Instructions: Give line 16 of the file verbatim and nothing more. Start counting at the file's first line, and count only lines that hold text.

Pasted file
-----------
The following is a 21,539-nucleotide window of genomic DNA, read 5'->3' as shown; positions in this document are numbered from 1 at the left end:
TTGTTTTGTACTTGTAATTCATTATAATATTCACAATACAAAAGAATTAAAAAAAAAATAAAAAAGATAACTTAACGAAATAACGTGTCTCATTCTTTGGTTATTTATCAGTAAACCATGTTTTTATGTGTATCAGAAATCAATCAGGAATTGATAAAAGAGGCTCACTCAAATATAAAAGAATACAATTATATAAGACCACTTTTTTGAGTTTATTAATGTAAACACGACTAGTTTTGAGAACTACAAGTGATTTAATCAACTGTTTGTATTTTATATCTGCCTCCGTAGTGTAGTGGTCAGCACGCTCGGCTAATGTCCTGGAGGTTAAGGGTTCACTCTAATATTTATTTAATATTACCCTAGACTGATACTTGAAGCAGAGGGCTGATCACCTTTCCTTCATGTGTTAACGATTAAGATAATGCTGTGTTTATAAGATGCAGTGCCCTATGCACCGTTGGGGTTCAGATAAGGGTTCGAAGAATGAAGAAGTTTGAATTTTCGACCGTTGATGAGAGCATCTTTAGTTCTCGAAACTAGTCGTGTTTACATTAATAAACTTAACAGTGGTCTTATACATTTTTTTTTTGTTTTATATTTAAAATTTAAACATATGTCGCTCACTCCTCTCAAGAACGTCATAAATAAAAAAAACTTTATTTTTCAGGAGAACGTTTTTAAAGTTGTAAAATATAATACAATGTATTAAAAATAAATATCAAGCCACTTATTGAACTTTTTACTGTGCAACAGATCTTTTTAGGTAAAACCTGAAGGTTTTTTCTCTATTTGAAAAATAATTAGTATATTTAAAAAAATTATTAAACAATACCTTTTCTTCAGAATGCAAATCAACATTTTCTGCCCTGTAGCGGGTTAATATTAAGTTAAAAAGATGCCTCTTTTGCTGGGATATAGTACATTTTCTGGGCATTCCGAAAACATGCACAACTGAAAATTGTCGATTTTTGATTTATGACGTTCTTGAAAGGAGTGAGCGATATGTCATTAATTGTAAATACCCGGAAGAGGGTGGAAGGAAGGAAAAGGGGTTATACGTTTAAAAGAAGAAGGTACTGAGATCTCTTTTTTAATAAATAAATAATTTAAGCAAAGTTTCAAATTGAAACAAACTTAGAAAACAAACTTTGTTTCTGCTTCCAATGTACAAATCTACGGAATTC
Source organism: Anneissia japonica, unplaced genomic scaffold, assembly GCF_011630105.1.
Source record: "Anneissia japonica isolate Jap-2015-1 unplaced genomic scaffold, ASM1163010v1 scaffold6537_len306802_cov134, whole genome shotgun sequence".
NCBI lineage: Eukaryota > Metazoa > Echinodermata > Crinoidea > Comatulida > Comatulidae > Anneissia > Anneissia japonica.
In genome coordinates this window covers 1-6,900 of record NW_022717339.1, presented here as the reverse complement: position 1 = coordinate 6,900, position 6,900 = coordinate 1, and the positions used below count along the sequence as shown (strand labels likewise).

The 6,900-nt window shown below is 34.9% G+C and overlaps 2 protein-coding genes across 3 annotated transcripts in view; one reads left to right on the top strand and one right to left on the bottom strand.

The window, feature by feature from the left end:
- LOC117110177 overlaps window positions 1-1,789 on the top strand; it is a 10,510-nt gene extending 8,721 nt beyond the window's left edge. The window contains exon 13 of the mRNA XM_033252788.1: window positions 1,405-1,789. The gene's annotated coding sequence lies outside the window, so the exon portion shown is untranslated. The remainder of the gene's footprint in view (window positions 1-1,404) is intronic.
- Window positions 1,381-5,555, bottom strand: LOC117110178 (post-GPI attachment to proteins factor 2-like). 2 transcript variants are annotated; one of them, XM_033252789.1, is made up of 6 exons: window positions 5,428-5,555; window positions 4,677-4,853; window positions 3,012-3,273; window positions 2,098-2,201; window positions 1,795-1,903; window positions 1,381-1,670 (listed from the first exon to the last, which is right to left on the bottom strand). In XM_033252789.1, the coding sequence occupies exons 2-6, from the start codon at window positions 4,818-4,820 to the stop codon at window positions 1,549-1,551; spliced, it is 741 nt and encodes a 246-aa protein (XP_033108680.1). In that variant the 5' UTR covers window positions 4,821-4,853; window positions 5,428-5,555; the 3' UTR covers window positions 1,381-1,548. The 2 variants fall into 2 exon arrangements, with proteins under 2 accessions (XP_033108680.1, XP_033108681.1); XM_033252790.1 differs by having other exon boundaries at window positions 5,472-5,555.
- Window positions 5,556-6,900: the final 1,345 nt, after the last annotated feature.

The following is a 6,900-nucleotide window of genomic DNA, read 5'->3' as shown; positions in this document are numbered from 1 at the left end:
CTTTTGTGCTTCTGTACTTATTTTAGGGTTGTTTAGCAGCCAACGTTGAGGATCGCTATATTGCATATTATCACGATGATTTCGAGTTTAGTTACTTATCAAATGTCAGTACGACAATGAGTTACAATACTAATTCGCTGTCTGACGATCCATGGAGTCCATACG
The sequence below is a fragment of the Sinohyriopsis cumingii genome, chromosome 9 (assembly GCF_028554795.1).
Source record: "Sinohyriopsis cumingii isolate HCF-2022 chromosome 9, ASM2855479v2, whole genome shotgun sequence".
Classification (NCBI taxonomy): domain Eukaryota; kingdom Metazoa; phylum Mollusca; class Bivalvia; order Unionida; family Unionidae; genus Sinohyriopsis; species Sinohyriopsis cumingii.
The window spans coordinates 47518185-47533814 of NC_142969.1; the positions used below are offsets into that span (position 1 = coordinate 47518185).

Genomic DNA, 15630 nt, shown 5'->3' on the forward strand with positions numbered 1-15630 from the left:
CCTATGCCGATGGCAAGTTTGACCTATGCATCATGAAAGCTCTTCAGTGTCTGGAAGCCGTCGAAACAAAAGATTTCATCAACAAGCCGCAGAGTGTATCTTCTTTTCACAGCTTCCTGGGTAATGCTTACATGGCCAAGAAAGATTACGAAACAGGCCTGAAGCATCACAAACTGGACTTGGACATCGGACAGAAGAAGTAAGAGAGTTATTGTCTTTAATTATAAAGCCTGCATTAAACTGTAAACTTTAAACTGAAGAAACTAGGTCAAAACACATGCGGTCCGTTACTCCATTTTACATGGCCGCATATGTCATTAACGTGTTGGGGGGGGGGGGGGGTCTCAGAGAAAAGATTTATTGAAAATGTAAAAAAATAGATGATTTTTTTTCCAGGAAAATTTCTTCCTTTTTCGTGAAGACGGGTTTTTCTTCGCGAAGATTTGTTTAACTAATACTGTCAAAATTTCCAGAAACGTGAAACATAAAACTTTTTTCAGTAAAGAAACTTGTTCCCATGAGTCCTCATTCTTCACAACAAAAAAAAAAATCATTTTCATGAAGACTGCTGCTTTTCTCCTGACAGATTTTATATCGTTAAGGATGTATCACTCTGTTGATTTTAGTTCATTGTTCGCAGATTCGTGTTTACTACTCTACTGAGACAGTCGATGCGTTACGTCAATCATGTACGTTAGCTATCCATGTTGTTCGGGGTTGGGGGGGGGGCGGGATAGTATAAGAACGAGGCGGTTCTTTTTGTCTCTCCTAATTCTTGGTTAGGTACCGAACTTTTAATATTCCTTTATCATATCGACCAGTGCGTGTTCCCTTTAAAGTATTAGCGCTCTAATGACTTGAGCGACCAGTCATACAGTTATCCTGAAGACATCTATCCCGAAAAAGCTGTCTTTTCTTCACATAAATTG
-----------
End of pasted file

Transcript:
Classification (NCBI taxonomy): domain Eukaryota; kingdom Metazoa; phylum Mollusca; class Bivalvia; order Unionida; family Unionidae; genus Sinohyriopsis; species Sinohyriopsis cumingii.